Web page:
Everyone loves handmade gifts and this gifting season let's make something for your loved ones. This flat pouch is my go-to project when I need a small gift to make. It's super easy to make. You can even make this from scrap fabrics and other supplies. 


What you need:

1. Exterior fabrics - 9" W x 6.5" H (cut 2)
2. Lining Fabrics - 9" W x 6.5" H (cut 2)
3. Pocket Fabrics - 5" W x 6.5" H (cut 1)
4. All Purpose Interfacing - 9" W x 6.5" H ( cut 2)
5. #5 Zipper - 9" Long and zipper pull
6. Cotton Batting  10" x 7.5" (Optional)
7. 3/8" D-ring and 3/8" wide fabric ribbon (Optional)
8. Fabric Zipper Tab  1.5" x 2" 

Fabrics & Interfacing:

Regarding fabric, in the video, I used lightweight Indian block print cotton fabric for the exterior and poplin cotton for the lining. Since poplin is thick-ish, I don't use interfacing for the lining as well as for the pocket. 
If you're using thicker fabric such as denim, you can change the interfacing to a lightweight one or omit the interfacing if it's stiff thick denim or canvas. Although I personally will still use lightweight non-woven interfacing to give a more structured finish. 

For this flat pouch, we're going to use All-Purpose interfacing which is fused on the wrong side of the exterior fabric. This interfacing is best to use for padded pouch or bag as well as no-padded ones. 


For this project, I am using cotton batting scraps from my quilts, because the pouch is intended to store mobile phone. You can make without batting or wadding, to make a floppy pouch. 


This flat zipper pouch is very handy. You can use it to keep a cell phone, a face mask, and a few cards or cash. Now, let's start making. If you have any questions, feel free to comment and I'll help as much as I can. 


If you like the tutorial, don't forget to share it with your fellow crafters. And if you make one, please use hashtag #chezviespatterns on your social media post or tag me on Instagram, Pinterest, and Twitter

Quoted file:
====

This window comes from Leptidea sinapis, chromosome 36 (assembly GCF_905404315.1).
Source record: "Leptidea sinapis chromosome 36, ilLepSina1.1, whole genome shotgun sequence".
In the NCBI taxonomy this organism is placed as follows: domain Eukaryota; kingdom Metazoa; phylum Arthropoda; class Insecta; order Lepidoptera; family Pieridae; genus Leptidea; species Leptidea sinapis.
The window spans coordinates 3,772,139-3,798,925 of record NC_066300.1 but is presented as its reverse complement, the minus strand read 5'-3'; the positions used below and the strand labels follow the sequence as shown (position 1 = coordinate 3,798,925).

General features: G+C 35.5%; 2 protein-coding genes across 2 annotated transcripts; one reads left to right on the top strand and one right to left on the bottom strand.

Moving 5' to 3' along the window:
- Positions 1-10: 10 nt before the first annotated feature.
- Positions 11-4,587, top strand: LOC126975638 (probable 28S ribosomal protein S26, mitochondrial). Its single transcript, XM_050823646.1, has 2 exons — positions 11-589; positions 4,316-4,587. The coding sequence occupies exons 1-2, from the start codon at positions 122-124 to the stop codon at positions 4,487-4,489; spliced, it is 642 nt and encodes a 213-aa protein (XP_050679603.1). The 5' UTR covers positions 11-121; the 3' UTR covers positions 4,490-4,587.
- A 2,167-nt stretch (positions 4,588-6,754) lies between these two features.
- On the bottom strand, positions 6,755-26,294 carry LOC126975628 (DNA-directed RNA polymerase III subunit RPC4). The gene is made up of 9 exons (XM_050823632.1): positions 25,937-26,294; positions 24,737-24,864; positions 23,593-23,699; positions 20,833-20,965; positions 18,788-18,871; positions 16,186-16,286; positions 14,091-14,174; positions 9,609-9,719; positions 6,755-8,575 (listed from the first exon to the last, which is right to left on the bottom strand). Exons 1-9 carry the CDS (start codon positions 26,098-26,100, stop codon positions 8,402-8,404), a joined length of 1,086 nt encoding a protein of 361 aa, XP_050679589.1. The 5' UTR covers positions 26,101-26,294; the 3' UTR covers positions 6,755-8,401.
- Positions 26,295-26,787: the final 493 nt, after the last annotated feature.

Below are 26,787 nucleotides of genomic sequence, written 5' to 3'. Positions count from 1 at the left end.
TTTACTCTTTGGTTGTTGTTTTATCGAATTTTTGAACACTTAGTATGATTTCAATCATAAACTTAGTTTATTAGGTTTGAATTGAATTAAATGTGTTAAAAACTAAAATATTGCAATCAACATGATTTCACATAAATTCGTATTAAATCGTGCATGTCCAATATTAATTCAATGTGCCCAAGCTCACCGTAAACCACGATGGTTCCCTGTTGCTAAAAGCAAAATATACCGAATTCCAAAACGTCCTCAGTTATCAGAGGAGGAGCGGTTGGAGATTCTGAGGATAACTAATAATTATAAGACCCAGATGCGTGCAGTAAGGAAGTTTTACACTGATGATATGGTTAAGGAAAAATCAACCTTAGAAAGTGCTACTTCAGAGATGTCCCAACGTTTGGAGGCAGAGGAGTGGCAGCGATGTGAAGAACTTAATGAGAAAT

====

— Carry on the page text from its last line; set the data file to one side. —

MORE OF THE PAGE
Thank you for stopping by!

Happy Sewing
- Elvira-

Resources:


Etsy Cyber Sale

Hello,

Just a quick pop in to let you know that Cyber Sale is now going on across my Etsy Shops! No code necessary.


Here are a few new items I recently added to the shop


available in various sizes

The sale ends on 1st December 2020. 

Thank you for your support!

have a lovely weekends
- Elvira -

Hand quilted Trivets - Moonshine and Valentine

 Here are some 9980 hours to mastering hand quilting 😃



I'm a big fan of Suzuko Koseki and I collected a few of her books. The one I particularly love and want to learn from is the Modern Quilts book. It has an interesting quilt pattern from simple to complicated ones, or at least it looks complicated to me :D. 

In these 2 mini quilts, I am using Indian Handloom fabrics in high contrast colors. I was not sure in the beginning but once done, they turned out really pretty. Sometimes, we have to try something out of our comfort zone! 


Colorful Trivet


The book only gave dimension of the block but not really gave instructions. But I supposed it was to be pieced in half circle. So I did with this teal and orange one. 

I made another one which I cut 5" square and piece quarter circle block. I don't know if this is the correct term :D.